Under the Microscope extra: Black Ice

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Microscope_icon-71204.jpg Under the Microscope extra

A reader's novel opening goes under the editorial microscope

Read our suggested rewrite of a reader's first 300 words and for the full critique, see the May issue of Writing Magazine.

 

Black Ice, by Deanne Field - original version

Standing up, to open the very faded and grubby curtains, and let the light from the grey February sky into the room, I pondered as to why I did not recognise them as mine; hanging there grubby and worn, gaudy colours clashing together. Not ME at all.

I tutted at myself, then the reality of it all flooded into my mind, I had to lean on the scratched arm of the scruffy chair, to stop myself from falling over, I felt very faint and dizzy. Thoughts sloshed around in my head. My children, my children why weren’t they here? OMG,OMG, of course, I remembered, despite being in a crisis, the authorities had intervened, and they had been taken to school, by the nice lady who worked downstairs in the office of the Refuge. The look of evil my daughter gave me when she left with her brother was so painful, I do not think I will ever forget it. Not only because it hurt like hell, but it felt like it was cutting my insides to pieces. I may be in a deranged state of mind at present, but I can see what my decision is doing to her. Will she ever forgive me? I ask myself again? ( I know if she had a choice she’d leave and go back to her Father, she hated her Step Father from the beginning, it was all wrong anyway, but it was my decision and they got dragged into it). Unfortunately for my daughter, she is trapped also, she scared for me, possibly of me, as I am unpredictable at present, but she wants to protect me and her brother. I can see the pain and anguish in those green, gold flecked eyes so like my own. They should be happy, laughing...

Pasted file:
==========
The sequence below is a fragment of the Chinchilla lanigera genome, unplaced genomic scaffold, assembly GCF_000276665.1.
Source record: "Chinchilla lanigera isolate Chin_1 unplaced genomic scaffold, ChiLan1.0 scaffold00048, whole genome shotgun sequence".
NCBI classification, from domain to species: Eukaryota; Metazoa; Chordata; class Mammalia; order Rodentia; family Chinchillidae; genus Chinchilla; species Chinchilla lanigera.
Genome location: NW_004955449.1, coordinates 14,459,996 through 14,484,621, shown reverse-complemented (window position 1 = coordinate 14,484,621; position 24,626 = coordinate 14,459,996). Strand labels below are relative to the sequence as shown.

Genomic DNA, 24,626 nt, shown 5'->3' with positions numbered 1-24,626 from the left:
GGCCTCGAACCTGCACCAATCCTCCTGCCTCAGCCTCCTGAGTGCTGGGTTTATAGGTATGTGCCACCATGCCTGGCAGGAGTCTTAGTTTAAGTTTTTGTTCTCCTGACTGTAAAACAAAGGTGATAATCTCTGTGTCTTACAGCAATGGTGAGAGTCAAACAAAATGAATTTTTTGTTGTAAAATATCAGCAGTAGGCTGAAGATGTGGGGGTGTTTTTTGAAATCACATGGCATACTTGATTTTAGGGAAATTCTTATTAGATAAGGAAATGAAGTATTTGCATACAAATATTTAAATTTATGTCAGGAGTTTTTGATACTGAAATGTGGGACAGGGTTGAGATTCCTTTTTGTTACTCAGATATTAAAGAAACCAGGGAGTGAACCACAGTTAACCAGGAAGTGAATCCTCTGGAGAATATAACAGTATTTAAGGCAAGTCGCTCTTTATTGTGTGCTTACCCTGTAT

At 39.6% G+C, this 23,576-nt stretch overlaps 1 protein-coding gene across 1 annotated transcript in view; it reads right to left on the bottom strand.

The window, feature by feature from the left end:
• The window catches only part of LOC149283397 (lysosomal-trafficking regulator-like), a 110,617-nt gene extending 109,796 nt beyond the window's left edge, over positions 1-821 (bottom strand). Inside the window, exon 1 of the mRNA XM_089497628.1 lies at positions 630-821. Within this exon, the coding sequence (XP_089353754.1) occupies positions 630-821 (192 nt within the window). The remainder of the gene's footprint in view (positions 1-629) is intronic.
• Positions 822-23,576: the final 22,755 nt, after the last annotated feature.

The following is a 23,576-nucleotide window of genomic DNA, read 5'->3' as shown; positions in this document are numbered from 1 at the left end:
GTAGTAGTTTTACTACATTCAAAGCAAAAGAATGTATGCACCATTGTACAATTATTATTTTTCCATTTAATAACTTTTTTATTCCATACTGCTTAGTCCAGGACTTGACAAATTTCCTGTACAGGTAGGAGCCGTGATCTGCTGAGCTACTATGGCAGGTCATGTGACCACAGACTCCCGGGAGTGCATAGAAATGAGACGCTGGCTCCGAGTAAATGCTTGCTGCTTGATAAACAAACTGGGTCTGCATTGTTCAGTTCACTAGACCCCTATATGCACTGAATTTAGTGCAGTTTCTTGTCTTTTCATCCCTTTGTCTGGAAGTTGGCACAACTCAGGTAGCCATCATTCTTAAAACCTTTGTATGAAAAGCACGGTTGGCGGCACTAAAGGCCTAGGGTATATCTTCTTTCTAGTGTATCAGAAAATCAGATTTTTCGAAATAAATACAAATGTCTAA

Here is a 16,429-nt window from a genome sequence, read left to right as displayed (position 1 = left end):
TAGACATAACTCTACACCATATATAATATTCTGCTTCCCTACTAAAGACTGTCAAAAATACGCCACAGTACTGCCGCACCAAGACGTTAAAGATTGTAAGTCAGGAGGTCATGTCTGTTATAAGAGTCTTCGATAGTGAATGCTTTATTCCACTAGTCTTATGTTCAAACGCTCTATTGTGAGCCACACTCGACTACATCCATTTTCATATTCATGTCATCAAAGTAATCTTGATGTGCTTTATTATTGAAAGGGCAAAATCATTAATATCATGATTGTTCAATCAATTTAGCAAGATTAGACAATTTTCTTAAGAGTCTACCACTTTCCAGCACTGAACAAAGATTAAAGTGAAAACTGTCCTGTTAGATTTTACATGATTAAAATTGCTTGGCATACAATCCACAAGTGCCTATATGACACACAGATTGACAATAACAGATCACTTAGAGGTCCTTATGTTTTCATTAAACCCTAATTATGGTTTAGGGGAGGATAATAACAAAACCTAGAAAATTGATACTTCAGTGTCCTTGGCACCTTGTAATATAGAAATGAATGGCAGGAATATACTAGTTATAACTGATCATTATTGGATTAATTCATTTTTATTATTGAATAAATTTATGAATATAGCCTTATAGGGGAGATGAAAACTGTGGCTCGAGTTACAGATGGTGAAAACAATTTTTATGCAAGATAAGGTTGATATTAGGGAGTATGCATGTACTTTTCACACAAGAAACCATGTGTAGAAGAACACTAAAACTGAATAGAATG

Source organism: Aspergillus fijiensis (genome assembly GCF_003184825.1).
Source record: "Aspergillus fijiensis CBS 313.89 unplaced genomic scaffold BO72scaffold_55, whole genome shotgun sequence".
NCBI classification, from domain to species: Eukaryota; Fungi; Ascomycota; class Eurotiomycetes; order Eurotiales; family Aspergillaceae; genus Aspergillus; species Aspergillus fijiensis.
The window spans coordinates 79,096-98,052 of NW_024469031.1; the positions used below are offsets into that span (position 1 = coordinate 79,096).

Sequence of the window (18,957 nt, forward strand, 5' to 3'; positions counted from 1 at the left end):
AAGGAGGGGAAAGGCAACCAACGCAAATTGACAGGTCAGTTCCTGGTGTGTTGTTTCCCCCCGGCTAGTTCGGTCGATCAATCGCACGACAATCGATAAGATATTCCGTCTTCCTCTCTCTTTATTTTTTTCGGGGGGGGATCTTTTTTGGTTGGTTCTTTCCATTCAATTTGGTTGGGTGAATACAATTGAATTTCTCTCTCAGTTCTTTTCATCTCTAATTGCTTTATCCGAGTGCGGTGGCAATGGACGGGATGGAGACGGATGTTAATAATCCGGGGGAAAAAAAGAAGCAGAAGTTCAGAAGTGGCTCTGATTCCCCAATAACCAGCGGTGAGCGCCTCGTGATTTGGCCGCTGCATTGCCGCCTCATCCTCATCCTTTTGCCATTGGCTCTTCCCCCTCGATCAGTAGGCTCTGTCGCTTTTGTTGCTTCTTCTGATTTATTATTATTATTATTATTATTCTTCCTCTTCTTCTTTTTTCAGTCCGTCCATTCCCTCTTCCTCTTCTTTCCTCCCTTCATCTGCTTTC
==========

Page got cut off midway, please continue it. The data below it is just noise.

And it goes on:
Black Ice, by Deanne Field - McCredited version

I opened the faded and grubby curtains, letting in grey February light. Were they my curtains? They weren’t me at all.

I tutted. Then the reality of it all flooded into my mind. I had to lean on the scratched arm of the scruffy chair to stop myself from falling over. I was very dizzy. Thoughts clicked and flickered like shuffled playing cards.

My children, my children – why weren’t they here? My God. My God. No, of course . . . The authorities had intervened. They had been taken to school by the nice lady who worked downstairs in the office of the refuge.

The look of evil my daughter gave me when she left with her brother was so painful, I don’t think I’ll ever forget it. It was like swallowing cold darkness, heavy darkness.

I can see what my decision is doing to her. Will she ever forgive me? I know if she had a choice, she’d leave and go back to her father. She hated her step-father from the beginning. It was all wrong anyway, but it was my decision and they got dragged into it.

Unfortunately for my daughter, she’s trapped also. She’s scared for me, possibly of me. She wants to protect me and her brother. I can see the pain and anguish in those green, gold flecked eyes so like my own. They should be happy, laughing . . .

For the full critique, see the May issue of Writing Magazine